I’ve never been a real fan of the original series The Twilight Zone, even though I dug a show or two. It was cunning and disturbing, those shows, and very interesting too. This movie however isn’t, and it doesn’t even get close to the greatness of the series. It’s cunning enough to insult the intelligence of any die-hard fanatic of the show. It’s disturbing in the point stupidity, since this piece of shit is SO FUCKING DUMB, SO EMPTY AND SO DAMN FUCKED, that it will not only insult your intelligence, but also disturb your mental health due to these reasons. And it’s also very interesting in the point of how these renowned actors and directors make complete dumb-asses out of themselves not by giving their own versions of these stories, but by clearly ripping of in the most blatant and mediocre way this TV series. Gosh, I always thought The X-Files: Fight The Future was just a lame excuse to exploit a great TV show (my favorite actually), but I never seen a TV series anally raped like this by this trash bag. If series creator Rod Serling were alive, he’d probably kill himself again.I figured that it would be difficult and also unfair to review this film as a whole, so lets review it story by story, starting with the prologue. That’s 5 segments (even though they’re officially 4 not counting the prologue, but fuck that), so lets review away.
"The Worst Exploitation/Rip-Off Of A TV Series, Ever"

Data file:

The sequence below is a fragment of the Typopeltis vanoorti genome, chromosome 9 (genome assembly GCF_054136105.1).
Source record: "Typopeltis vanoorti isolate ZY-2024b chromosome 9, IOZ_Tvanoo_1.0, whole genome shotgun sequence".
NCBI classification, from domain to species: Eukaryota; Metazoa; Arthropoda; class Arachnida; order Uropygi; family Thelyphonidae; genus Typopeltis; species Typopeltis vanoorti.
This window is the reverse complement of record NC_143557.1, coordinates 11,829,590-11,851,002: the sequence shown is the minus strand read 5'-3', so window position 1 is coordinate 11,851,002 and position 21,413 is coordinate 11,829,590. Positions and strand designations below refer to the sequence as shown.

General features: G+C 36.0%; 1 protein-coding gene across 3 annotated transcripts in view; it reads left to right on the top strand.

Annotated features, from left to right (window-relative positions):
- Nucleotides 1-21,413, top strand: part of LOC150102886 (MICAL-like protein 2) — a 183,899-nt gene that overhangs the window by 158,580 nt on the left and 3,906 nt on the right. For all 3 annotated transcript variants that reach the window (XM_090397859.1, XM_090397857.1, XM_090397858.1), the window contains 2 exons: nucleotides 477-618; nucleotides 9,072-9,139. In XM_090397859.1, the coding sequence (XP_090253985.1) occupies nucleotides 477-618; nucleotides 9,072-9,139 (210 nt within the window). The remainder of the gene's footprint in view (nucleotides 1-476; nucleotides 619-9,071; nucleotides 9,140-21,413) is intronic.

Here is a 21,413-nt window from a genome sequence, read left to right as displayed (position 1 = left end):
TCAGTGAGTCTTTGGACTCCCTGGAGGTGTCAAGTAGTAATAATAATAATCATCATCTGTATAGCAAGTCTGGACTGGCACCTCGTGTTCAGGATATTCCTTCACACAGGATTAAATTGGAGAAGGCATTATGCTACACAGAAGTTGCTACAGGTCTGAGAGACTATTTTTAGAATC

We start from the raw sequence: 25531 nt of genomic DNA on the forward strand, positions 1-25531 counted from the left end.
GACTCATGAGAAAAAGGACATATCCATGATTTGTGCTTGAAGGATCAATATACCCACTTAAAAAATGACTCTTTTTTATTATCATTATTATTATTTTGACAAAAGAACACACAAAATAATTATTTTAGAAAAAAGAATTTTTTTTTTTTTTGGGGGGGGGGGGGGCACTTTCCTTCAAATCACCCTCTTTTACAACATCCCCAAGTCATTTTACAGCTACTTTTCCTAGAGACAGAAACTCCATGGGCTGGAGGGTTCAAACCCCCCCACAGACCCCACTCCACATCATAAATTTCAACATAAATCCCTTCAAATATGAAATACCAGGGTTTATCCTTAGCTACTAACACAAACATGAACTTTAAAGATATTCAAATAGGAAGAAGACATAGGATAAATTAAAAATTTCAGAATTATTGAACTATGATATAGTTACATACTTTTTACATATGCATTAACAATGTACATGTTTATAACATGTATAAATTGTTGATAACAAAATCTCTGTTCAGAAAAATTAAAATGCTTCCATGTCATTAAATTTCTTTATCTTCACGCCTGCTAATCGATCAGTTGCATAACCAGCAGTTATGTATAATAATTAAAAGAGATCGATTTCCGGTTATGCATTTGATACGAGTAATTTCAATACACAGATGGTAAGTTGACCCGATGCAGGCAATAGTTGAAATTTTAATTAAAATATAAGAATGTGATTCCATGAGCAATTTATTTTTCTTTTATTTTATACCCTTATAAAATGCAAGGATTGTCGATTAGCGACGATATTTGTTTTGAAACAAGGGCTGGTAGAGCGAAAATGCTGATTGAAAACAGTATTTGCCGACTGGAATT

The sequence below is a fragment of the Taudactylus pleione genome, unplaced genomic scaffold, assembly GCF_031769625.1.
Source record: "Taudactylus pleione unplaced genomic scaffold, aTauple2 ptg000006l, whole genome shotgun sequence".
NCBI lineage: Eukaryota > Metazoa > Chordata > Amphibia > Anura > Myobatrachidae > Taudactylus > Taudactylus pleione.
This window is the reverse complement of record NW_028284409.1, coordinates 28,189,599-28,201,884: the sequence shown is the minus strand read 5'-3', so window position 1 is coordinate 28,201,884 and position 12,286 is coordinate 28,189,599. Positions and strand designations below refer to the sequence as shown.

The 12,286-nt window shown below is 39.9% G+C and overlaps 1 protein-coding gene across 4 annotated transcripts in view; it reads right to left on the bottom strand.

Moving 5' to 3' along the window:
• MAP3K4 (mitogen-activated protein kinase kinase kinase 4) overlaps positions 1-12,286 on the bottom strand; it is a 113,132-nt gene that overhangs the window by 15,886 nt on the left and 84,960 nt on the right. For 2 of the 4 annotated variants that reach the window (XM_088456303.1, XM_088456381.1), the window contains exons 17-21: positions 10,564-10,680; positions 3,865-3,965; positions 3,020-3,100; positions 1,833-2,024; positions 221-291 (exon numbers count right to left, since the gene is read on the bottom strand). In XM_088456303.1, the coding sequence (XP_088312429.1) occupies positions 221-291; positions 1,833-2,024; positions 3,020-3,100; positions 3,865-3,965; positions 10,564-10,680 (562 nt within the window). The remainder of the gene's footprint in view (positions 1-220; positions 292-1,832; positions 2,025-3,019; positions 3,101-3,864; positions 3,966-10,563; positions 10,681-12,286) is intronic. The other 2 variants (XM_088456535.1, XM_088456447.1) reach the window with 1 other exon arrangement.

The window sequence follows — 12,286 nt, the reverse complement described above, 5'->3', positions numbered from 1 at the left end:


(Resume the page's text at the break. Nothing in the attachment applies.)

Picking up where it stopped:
1. Prologue: A passenger and car driver driving in the middle of nowhere, listening to the Creedence Clearwater Revival classic “Midnight Special,” and singing along as they drive into the middle of the night. Then the tape gets jammed, so they stop, and soon, both start discussing a TV show (you know which one), then the passenger reveals something to the car driver, something scary
The prologue is pretty much a clear indication of where this film is going. It has no point, no direction and no clear meaning. Here we are listening to these two fuckheads how they try to sing a CCR classic, and then boom, the final moment comes and we get scared like hell (a good scare actually) and were supposed to be like: OOOO, AAAAA, that was awesome. Audience reaction: OOO, AAA, what was the fucking point of that sequence? Sure it’s hilarious and scary (even though I just laughed at the stupidity of the sequence), but what’s the point? But hey, you may say: Hey, this The Fucking Twilight Zone man, shit happens due to weird and unknown reasons, or simply because it happens. Ok, granted, but at least the series explained or gave you an idea to you of why it happened. Here it doesn’t. Dan Aykroyd, save me God, what the fuck is his purpose here? Albert Brooks, bunch of wasted talent. John Landis, what in the blue fuck was the point of your prologue? Please add some more argument to it for Fuck’s sake. Geez, no wonder you’ll later end up in Suck-land. Rating: Sucks all ass.